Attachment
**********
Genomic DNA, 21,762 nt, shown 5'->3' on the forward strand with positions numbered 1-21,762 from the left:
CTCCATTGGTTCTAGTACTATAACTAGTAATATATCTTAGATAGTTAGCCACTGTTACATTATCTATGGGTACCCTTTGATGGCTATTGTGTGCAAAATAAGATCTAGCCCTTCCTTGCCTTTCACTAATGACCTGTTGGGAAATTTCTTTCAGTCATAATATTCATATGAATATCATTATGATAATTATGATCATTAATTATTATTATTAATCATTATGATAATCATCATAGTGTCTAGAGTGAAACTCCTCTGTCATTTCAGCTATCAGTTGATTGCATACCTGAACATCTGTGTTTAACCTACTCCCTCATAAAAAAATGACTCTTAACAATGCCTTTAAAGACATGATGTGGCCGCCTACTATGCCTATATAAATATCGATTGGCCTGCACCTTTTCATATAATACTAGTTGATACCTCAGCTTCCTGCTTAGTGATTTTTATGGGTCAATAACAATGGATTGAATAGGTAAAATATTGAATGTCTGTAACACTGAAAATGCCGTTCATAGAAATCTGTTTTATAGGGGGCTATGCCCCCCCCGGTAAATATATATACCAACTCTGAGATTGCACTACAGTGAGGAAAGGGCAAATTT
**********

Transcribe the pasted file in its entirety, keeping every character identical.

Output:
Genomic DNA, 21,762 nt, shown 5'->3' on the forward strand with positions numbered 1-21,762 from the left:
CTCCATTGGTTCTAGTACTATAACTAGTAATATATCTTAGATAGTTAGCCACTGTTACATTATCTATGGGTACCCTTTGATGGCTATTGTGTGCAAAATAAGATCTAGCCCTTCCTTGCCTTTCACTAATGACCTGTTGGGAAATTTCTTTCAGTCATAATATTCATATGAATATCATTATGATAATTATGATCATTAATTATTATTATTAATCATTATGATAATCATCATAGTGTCTAGAGTGAAACTCCTCTGTCATTTCAGCTATCAGTTGATTGCATACCTGAACATCTGTGTTTAACCTACTCCCTCATAAAAAAATGACTCTTAACAATGCCTTTAAAGACATGATGTGGCCGCCTACTATGCCTATATAAATATCGATTGGCCTGCACCTTTTCATATAATACTAGTTGATACCTCAGCTTCCTGCTTAGTGATTTTTATGGGTCAATAACAATGGATTGAATAGGTAAAATATTGAATGTCTGTAACACTGAAAATGCCGTTCATAGAAATCTGTTTTATAGGGGGCTATGCCCCCCCCGGTAAATATATATACCAACTCTGAGATTGCACTACAGTGAGGAAAGGGCAAATTT